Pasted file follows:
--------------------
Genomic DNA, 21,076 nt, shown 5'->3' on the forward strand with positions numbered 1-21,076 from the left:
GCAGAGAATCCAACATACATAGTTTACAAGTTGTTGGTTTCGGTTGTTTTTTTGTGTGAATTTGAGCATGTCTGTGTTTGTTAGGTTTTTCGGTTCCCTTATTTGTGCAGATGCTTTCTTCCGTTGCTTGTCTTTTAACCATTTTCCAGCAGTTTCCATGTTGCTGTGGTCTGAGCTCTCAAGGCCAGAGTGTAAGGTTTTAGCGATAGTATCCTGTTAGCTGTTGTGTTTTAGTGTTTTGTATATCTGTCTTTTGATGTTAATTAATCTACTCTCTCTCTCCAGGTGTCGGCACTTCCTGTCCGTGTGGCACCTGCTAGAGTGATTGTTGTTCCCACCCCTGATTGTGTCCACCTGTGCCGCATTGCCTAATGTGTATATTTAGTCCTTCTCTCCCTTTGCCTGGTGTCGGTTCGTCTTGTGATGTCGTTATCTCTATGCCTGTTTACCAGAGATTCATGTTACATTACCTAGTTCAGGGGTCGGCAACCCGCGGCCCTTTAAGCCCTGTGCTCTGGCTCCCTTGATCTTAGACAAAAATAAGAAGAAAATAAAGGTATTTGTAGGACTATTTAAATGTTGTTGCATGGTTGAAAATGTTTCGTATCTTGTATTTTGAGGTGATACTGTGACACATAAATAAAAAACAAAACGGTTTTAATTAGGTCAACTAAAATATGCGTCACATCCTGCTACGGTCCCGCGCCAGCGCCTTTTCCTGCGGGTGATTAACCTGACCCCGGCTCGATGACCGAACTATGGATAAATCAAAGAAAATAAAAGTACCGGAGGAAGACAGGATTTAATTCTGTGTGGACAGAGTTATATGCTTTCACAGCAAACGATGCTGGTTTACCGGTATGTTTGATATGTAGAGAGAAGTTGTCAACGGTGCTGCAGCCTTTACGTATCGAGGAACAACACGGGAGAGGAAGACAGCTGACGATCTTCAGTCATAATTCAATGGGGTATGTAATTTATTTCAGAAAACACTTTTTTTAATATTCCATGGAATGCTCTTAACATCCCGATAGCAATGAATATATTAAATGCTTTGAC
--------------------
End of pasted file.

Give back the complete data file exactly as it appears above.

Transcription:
Genomic DNA, 21,076 nt, shown 5'->3' on the forward strand with positions numbered 1-21,076 from the left:
GCAGAGAATCCAACATACATAGTTTACAAGTTGTTGGTTTCGGTTGTTTTTTTGTGTGAATTTGAGCATGTCTGTGTTTGTTAGGTTTTTCGGTTCCCTTATTTGTGCAGATGCTTTCTTCCGTTGCTTGTCTTTTAACCATTTTCCAGCAGTTTCCATGTTGCTGTGGTCTGAGCTCTCAAGGCCAGAGTGTAAGGTTTTAGCGATAGTATCCTGTTAGCTGTTGTGTTTTAGTGTTTTGTATATCTGTCTTTTGATGTTAATTAATCTACTCTCTCTCTCCAGGTGTCGGCACTTCCTGTCCGTGTGGCACCTGCTAGAGTGATTGTTGTTCCCACCCCTGATTGTGTCCACCTGTGCCGCATTGCCTAATGTGTATATTTAGTCCTTCTCTCCCTTTGCCTGGTGTCGGTTCGTCTTGTGATGTCGTTATCTCTATGCCTGTTTACCAGAGATTCATGTTACATTACCTAGTTCAGGGGTCGGCAACCCGCGGCCCTTTAAGCCCTGTGCTCTGGCTCCCTTGATCTTAGACAAAAATAAGAAGAAAATAAAGGTATTTGTAGGACTATTTAAATGTTGTTGCATGGTTGAAAATGTTTCGTATCTTGTATTTTGAGGTGATACTGTGACACATAAATAAAAAACAAAACGGTTTTAATTAGGTCAACTAAAATATGCGTCACATCCTGCTACGGTCCCGCGCCAGCGCCTTTTCCTGCGGGTGATTAACCTGACCCCGGCTCGATGACCGAACTATGGATAAATCAAAGAAAATAAAAGTACCGGAGGAAGACAGGATTTAATTCTGTGTGGACAGAGTTATATGCTTTCACAGCAAACGATGCTGGTTTACCGGTATGTTTGATATGTAGAGAGAAGTTGTCAACGGTGCTGCAGCCTTTACGTATCGAGGAACAACACGGGAGAGGAAGACAGCTGACGATCTTCAGTCATAATTCAATGGGGTATGTAATTTATTTCAGAAAACACTTTTTTTAATATTCCATGGAATGCTCTTAACATCCCGATAGCAATGAATATATTAAATGCTTTGAC